This website presents an overview and an analysis of personal names in the Low Countries in the early Middle Ages. The collection is derived from primary sources: charter books, annals, chronicles and vitae of the saints, until the year 1150, for The Netherlands and the Flemish part of Belgium. The compilation yielded 10.334 attestations, 6049 individuals, and 1808 unique names. For each individual a year, a region and a social class were established.
The lists give a complete overview of all given names that were found, the various spellings, and the numbers per century, per region and per social class. Most given names were Germanic names, composed of two elements. The table of roots gives the meaning of each Germanic name element.
The analyses focus on the changes over time and the differences between the regions, the social classes and the sexes. The present study covers the period until the year 1150; sometimes, a comparison was made with a compilation of personal names in the Low Countries in the 13th century. The analyses were hampered by the fact that the numbers of persons registered were not equally distributed between sexes, regions, classes and over time. Because of this, it was not always possible to determine the statistical significance of the observed differences.
In the early Middle Ages the vast majority of the people in the Low Countries had a Germanic name. Only a few percent carried a name derived from the Bible, the Greek mythology, or Celtic literary sources. From the 11th century onwards, the non-Germanic names acquired a bigger share, and in the 13th century one in every three persons had a non-Germanic name. This increase was most obvious among women and in the southern regions. The northern and eastern regions stuck to their old Germanic names. Among the nobility and the clergy, non-Germanic occurred more often than among common folk, and among the serfs they were virtually absent.
Sometimes a bipartite Germanic name was shortened, even to the extent that one element (usually the second) disappeared completely. Also, there were Germanic names that originally consisted of only one element (such as Brun and Ernst). One in every eight men and one in every five women carried such a single-rooted Germanic name.
The early Middle Ages were characterized by a great variation in given names, but this decreased in the course of the centuries. Among men and women this happened at about an equal pace.
As a result of the diminishing diversity in given names, the need for bynames emerged, in order to keep individuals apart. A byname could refer to the profession or the social status of the bearer, the place where he or she came from, kinship (son of …), and it could be a nickname. Unlike our modern family names, medieval bynames were not hereditary.
Already in the earliest centuries, nobles and clerics were often registered with a byname. Among common folk an increasing trend could be observed in the course of time: initially, less than 10% had a byname, but toward the end of the study period this was about 35%. This percentage increased even further in the 13th century. In the northern and eastern regions the scores remained relatively low, also in the 13th century. This could be the result of the fact that in those regions people continued to use a wide range of Germanic names (even in the 13th century) so there was less need for additional bynames.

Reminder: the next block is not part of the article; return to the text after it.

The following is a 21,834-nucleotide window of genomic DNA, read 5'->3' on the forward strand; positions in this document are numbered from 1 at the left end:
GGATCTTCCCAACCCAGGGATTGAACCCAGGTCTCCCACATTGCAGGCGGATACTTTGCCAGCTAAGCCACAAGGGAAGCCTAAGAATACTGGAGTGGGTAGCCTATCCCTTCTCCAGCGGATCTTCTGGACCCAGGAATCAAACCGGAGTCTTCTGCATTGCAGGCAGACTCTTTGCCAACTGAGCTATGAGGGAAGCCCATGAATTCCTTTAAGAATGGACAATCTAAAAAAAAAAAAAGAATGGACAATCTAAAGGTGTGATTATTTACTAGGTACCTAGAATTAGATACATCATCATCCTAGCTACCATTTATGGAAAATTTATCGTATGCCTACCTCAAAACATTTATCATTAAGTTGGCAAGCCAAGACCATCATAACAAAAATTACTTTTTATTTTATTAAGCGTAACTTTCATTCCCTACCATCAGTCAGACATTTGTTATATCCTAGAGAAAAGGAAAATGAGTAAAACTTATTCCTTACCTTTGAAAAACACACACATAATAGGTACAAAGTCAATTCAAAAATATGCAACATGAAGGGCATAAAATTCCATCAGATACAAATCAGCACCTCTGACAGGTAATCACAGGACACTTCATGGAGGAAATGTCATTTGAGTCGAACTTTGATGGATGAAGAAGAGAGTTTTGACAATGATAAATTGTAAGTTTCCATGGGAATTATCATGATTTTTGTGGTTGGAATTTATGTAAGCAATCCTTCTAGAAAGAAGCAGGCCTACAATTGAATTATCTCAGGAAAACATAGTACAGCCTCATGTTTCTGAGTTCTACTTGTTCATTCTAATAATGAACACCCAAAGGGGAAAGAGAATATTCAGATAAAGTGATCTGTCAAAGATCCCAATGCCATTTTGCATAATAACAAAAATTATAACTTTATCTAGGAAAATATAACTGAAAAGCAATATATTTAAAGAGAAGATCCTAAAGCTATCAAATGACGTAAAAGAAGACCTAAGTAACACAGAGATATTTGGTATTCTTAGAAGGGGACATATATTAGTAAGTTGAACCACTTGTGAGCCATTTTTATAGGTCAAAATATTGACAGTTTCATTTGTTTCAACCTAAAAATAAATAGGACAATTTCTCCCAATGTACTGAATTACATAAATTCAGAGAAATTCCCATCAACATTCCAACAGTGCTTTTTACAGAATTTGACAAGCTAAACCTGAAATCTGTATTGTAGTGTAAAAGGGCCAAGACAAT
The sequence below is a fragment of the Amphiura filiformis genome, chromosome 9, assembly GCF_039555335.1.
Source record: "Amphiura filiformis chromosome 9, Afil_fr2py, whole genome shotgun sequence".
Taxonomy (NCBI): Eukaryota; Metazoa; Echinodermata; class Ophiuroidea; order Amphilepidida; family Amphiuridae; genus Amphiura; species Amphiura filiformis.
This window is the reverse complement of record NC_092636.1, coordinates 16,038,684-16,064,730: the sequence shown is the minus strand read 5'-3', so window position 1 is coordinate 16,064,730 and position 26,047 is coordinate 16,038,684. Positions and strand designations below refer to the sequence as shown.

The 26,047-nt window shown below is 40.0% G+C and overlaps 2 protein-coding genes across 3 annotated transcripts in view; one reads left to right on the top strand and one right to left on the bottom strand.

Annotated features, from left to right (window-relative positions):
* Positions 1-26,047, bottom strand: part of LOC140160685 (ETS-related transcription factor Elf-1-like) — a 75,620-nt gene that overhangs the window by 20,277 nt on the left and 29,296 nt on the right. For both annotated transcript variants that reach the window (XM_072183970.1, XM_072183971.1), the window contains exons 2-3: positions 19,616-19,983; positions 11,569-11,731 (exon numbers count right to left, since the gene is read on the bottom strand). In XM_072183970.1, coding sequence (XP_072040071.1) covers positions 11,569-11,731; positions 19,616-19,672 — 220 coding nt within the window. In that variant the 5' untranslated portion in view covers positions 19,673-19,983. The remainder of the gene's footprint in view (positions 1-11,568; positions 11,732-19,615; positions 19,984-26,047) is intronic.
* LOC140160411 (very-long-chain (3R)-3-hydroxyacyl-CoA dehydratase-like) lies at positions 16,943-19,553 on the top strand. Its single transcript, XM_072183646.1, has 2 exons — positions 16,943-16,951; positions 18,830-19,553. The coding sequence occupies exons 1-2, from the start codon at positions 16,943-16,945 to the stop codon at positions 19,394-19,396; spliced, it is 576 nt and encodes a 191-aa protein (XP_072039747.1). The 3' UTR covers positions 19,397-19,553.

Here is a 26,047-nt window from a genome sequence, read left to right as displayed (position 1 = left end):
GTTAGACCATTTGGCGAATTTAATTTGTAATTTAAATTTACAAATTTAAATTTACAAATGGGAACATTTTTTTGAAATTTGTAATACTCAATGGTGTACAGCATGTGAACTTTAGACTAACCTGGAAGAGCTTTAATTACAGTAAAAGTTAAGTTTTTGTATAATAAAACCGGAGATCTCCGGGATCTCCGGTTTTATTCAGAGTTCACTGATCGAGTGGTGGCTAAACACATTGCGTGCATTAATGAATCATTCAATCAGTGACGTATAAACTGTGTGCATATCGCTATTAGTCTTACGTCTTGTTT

Occupational bynames such as innkeeper, cook or leatherworker, were rare in the compilation until 1150. In the later Middle Ages such craft names appeared much more often, and some developed into family names that still exist today.
Nicknames, expressing a particular feature of the bearer, were rare: they occurred in only 2% of the individuals (mostly men). Remarkably, half of them were from Flanders, while in the North and East virtually no nicknames were found. Among the Vikings, by contrast, nicknames were very popular.
The literature mentions several principles and rules that medieval people used (or were supposed to have used) when choosing or composing a personal name. The data in the present compilation were analysed to find out to what extent these rules were actually applied in the Low Countries.
With regard to the second elements of Germanic names, there were exclusively masculine and exclusively feminine elements, but a quarter of all roots appeared among both sexes.
In Germanic women’s names the second element was never a weapon name.
In Germanic names the second element rarely started with a vowel, although there were exceptions.
In principle, all roots could be used as the first element in a Germanic name, both among men and women. However, in reality not all roots were indeed used as first element for both sexes: a quarter of the elements were predominantly or even exclusively masculine or feminine.
Rhyming (both alliteration and end rhyme) between the first and second element was very rare, but it did occur.
Children were often named after one of their parents or, even more often, one of the grandparents.
There was no evidence for a strict system in which the first born son was always named after his parental grandfather, the second son after his maternal grandfather, the first daughter after her parental grandmother, and the second daughter after her maternal grandmother.
It seemed that, in the early Middle Ages, naming children after grandparents and parents was mainly done in the higher circles and that it was adopted by the lower classes only later.
Other naming principles were alliteration, variation, and combination. These methods were not applied systematically in the Low Countries.